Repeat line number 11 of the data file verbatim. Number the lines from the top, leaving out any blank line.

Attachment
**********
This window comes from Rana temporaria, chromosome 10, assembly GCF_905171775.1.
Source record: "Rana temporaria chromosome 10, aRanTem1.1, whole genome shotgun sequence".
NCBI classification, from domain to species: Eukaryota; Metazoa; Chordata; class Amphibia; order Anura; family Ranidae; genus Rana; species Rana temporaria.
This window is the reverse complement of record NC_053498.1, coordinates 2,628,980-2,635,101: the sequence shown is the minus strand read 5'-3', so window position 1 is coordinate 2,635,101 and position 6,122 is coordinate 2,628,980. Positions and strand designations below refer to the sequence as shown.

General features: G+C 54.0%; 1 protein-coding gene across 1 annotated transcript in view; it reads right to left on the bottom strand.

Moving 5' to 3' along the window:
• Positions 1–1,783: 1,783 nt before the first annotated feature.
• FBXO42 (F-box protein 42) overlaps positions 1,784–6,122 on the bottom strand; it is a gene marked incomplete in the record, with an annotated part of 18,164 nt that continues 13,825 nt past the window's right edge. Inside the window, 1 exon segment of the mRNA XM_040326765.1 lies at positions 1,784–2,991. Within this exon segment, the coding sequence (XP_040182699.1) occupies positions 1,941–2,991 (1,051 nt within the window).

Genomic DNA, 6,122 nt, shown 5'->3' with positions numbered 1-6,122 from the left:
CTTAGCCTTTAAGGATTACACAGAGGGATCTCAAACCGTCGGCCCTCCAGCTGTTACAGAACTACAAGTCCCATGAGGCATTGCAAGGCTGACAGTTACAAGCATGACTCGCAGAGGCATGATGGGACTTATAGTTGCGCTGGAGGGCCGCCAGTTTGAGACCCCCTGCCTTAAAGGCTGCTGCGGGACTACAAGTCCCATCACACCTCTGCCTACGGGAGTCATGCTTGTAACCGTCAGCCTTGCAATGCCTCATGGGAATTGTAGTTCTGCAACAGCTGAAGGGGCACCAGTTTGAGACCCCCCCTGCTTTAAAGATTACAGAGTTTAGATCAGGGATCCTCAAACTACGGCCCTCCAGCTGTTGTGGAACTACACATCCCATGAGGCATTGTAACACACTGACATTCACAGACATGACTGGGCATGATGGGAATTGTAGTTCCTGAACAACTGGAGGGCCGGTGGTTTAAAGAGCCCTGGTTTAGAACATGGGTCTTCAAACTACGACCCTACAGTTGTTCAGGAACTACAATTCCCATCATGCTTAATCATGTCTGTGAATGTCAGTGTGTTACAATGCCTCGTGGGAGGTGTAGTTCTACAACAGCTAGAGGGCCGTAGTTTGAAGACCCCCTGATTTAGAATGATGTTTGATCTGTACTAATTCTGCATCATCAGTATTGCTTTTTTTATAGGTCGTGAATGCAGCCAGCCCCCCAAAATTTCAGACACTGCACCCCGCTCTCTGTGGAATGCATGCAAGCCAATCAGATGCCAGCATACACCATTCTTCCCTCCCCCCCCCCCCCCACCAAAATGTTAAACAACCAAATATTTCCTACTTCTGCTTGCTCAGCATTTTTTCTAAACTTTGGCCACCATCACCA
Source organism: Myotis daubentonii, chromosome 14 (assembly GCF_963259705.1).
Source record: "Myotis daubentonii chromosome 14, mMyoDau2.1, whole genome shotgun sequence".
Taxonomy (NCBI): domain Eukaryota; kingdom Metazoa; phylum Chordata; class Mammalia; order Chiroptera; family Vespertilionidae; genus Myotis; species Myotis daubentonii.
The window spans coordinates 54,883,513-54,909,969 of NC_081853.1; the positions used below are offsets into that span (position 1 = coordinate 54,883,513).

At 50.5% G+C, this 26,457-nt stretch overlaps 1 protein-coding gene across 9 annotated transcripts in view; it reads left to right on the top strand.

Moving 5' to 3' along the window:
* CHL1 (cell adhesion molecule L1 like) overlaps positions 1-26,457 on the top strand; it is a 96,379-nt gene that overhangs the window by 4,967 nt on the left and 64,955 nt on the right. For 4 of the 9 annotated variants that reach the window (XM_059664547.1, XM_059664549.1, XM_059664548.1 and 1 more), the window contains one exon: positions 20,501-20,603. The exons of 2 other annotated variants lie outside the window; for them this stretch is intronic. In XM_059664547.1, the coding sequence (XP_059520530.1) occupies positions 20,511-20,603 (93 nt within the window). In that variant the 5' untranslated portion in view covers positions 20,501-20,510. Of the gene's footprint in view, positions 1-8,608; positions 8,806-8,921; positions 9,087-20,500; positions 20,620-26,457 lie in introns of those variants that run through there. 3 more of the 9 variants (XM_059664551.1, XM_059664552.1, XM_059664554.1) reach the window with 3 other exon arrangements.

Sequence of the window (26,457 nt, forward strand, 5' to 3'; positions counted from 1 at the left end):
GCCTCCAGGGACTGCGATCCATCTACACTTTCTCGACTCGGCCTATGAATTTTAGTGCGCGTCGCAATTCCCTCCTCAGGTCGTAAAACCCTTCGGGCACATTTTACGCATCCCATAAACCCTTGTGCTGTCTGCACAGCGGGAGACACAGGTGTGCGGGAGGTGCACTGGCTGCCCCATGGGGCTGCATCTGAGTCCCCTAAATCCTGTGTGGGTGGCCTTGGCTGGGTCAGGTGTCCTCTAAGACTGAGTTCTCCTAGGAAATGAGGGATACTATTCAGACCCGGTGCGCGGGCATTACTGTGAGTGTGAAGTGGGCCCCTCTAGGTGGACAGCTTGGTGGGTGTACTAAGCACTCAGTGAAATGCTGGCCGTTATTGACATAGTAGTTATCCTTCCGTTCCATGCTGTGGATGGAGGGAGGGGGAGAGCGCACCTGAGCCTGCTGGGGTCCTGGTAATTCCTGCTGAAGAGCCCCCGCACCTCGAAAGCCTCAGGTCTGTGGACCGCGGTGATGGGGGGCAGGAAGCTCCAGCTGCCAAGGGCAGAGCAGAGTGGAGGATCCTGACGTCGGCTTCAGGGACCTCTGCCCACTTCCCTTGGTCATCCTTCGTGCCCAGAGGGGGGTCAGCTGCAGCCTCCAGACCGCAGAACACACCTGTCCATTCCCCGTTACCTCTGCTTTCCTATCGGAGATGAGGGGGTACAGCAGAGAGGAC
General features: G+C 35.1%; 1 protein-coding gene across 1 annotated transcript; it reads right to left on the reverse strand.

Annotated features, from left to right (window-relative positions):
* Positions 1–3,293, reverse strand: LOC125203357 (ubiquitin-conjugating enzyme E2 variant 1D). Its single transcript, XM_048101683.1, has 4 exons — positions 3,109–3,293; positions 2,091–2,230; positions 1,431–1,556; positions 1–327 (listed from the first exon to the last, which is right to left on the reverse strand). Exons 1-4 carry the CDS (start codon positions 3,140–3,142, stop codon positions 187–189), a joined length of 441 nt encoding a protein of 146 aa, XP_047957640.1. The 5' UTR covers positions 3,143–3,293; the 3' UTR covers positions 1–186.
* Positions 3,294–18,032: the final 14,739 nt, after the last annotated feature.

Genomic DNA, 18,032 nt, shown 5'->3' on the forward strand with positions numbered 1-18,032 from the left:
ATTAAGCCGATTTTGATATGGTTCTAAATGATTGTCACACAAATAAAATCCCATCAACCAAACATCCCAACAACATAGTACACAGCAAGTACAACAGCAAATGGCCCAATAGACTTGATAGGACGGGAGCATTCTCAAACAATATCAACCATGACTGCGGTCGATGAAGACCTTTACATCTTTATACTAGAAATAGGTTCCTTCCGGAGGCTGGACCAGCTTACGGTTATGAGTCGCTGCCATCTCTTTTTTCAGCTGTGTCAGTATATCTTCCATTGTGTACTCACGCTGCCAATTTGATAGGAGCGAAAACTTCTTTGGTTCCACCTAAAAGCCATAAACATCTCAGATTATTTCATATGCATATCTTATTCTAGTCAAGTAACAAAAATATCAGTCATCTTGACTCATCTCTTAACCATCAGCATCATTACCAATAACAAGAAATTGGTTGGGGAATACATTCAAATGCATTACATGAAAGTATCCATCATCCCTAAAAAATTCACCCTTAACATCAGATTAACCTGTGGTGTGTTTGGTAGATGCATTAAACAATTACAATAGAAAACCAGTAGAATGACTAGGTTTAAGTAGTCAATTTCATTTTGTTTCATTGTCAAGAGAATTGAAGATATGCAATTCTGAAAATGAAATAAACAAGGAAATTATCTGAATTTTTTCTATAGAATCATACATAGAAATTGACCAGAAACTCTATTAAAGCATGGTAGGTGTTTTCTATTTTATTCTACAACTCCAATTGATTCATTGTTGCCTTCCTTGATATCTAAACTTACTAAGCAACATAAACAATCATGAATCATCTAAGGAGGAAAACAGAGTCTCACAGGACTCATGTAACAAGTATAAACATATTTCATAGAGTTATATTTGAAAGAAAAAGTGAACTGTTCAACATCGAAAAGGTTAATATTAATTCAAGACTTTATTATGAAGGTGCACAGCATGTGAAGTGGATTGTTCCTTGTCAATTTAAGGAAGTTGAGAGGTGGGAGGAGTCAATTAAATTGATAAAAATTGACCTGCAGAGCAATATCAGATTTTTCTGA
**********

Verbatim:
Source organism: Myotis daubentonii, chromosome 14 (assembly GCF_963259705.1).